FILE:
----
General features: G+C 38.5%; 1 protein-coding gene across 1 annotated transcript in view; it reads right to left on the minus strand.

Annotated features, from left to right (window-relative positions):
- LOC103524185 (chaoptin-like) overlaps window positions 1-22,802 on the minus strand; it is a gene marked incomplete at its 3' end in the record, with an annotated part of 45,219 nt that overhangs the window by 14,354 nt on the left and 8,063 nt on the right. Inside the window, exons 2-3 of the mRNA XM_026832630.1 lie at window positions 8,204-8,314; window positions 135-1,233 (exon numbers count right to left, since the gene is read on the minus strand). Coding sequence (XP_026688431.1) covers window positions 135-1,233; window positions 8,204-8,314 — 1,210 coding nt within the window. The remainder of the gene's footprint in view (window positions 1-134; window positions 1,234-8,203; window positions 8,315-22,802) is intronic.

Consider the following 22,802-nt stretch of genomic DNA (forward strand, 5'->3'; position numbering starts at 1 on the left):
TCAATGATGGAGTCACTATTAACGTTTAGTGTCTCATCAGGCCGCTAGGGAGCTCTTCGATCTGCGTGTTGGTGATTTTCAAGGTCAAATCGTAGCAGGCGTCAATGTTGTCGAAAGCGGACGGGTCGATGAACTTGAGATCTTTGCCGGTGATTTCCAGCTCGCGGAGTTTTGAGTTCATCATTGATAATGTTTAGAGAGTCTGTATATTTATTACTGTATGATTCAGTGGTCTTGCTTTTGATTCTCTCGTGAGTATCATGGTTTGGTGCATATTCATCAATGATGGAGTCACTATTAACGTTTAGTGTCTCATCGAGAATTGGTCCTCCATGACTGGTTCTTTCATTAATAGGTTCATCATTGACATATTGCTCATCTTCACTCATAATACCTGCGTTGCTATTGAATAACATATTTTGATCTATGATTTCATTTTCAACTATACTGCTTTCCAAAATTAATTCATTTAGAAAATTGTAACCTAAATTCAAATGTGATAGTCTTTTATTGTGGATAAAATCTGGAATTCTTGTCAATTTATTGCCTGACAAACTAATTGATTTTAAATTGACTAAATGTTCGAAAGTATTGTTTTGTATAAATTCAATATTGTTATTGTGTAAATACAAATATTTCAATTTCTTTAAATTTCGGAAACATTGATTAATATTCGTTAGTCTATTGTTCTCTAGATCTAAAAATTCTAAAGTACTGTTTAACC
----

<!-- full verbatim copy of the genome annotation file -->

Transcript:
General features: G+C 38.5%; 1 protein-coding gene across 1 annotated transcript in view; it reads right to left on the minus strand.

Annotated features, from left to right (window-relative positions):
- LOC103524185 (chaoptin-like) overlaps window positions 1-22,802 on the minus strand; it is a gene marked incomplete at its 3' end in the record, with an annotated part of 45,219 nt that overhangs the window by 14,354 nt on the left and 8,063 nt on the right. Inside the window, exons 2-3 of the mRNA XM_026832630.1 lie at window positions 8,204-8,314; window positions 135-1,233 (exon numbers count right to left, since the gene is read on the minus strand). Coding sequence (XP_026688431.1) covers window positions 135-1,233; window positions 8,204-8,314 — 1,210 coding nt within the window. The remainder of the gene's footprint in view (window positions 1-134; window positions 1,234-8,203; window positions 8,315-22,802) is intronic.

Consider the following 22,802-nt stretch of genomic DNA (forward strand, 5'->3'; position numbering starts at 1 on the left):
TCAATGATGGAGTCACTATTAACGTTTAGTGTCTCATCAGGCCGCTAGGGAGCTCTTCGATCTGCGTGTTGGTGATTTTCAAGGTCAAATCGTAGCAGGCGTCAATGTTGTCGAAAGCGGACGGGTCGATGAACTTGAGATCTTTGCCGGTGATTTCCAGCTCGCGGAGTTTTGAGTTCATCATTGATAATGTTTAGAGAGTCTGTATATTTATTACTGTATGATTCAGTGGTCTTGCTTTTGATTCTCTCGTGAGTATCATGGTTTGGTGCATATTCATCAATGATGGAGTCACTATTAACGTTTAGTGTCTCATCGAGAATTGGTCCTCCATGACTGGTTCTTTCATTAATAGGTTCATCATTGACATATTGCTCATCTTCACTCATAATACCTGCGTTGCTATTGAATAACATATTTTGATCTATGATTTCATTTTCAACTATACTGCTTTCCAAAATTAATTCATTTAGAAAATTGTAACCTAAATTCAAATGTGATAGTCTTTTATTGTGGATAAAATCTGGAATTCTTGTCAATTTATTGCCTGACAAACTAATTGATTTTAAATTGACTAAATGTTCGAAAGTATTGTTTTGTATAAATTCAATATTGTTATTGTGTAAATACAAATATTTCAATTTCTTTAAATTTCGGAAACATTGATTAATATTCGTTAGTCTATTGTTCTCTAGATCTAAAAATTCTAAAGTACTGTTTAACC